Faculty Publications

Examining The Role Of Anthropogenic Emissions In Combination With Biogenic Emissions On Air Quality In Houston-Galveston-Brazoria And Dallas-Fort Worth Areas

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Proceedings of the Air and Waste Management Association's Annual Conference and Exhibition, AWMA



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The characteristics of different anthropogenic emissions that degrade air quality in the presence of biogenic emissions were studied. The biogenic emissions in combinations with on-road source emissions, non-road source emissions, and point source emissions individually in the Houston-Galveston-Brazoria (HGB) and Dallas-Fort Worth (DFW) areas that are non-compliant with the 2008 8-hr O3NAAQS were investigated. Outputs from Comprehensive air quality model with extensions were analyzed to predict ambient pollutant concentrations of NO, NO2, CO, SO2, O3, and isoprene to determine the impacts of different emission sources on air quality in HGB and DFW areas. NOx and CO emissions were extensive in both areas. NO and NO2 ambient concentrations were more in HGB than in DFW area, while isoprene concentration was reasonably high in HGB than in DFW. CO ambient concentrations were close for both areas and SO2 ambient concentration was higher in HGB compared to DFW. The combination of biogenic and on-road emission sources was expected to produce maximum O3 concentrations. This is an abstract of a paper presented at the 108th AWMA Annual Conference and Exhibition (Raleigh, NC 6/22-25/2015).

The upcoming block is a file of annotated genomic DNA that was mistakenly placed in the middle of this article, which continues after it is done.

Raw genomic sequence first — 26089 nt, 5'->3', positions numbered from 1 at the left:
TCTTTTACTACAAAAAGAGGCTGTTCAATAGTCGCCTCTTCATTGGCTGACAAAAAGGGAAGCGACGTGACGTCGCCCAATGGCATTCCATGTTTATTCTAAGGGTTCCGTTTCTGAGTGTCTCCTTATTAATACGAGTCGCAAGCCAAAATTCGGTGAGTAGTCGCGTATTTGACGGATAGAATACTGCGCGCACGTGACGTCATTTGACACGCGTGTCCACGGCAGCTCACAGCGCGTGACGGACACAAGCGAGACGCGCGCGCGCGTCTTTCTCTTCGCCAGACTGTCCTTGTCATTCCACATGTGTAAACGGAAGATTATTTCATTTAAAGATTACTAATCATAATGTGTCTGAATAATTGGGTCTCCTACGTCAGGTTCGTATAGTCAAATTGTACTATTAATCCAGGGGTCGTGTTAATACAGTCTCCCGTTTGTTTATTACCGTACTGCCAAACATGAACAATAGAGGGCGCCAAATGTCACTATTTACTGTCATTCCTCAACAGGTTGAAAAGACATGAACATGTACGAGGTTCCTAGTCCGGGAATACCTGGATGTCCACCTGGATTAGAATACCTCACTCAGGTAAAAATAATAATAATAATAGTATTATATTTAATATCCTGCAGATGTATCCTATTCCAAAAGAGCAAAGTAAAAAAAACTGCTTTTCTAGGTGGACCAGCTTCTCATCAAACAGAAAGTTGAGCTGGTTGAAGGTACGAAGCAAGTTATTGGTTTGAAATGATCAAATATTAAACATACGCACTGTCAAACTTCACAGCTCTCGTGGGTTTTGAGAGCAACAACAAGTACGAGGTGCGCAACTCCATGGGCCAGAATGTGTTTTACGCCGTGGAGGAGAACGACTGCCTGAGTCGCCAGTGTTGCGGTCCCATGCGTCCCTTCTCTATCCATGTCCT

Department of Earth and Environmental Sciences

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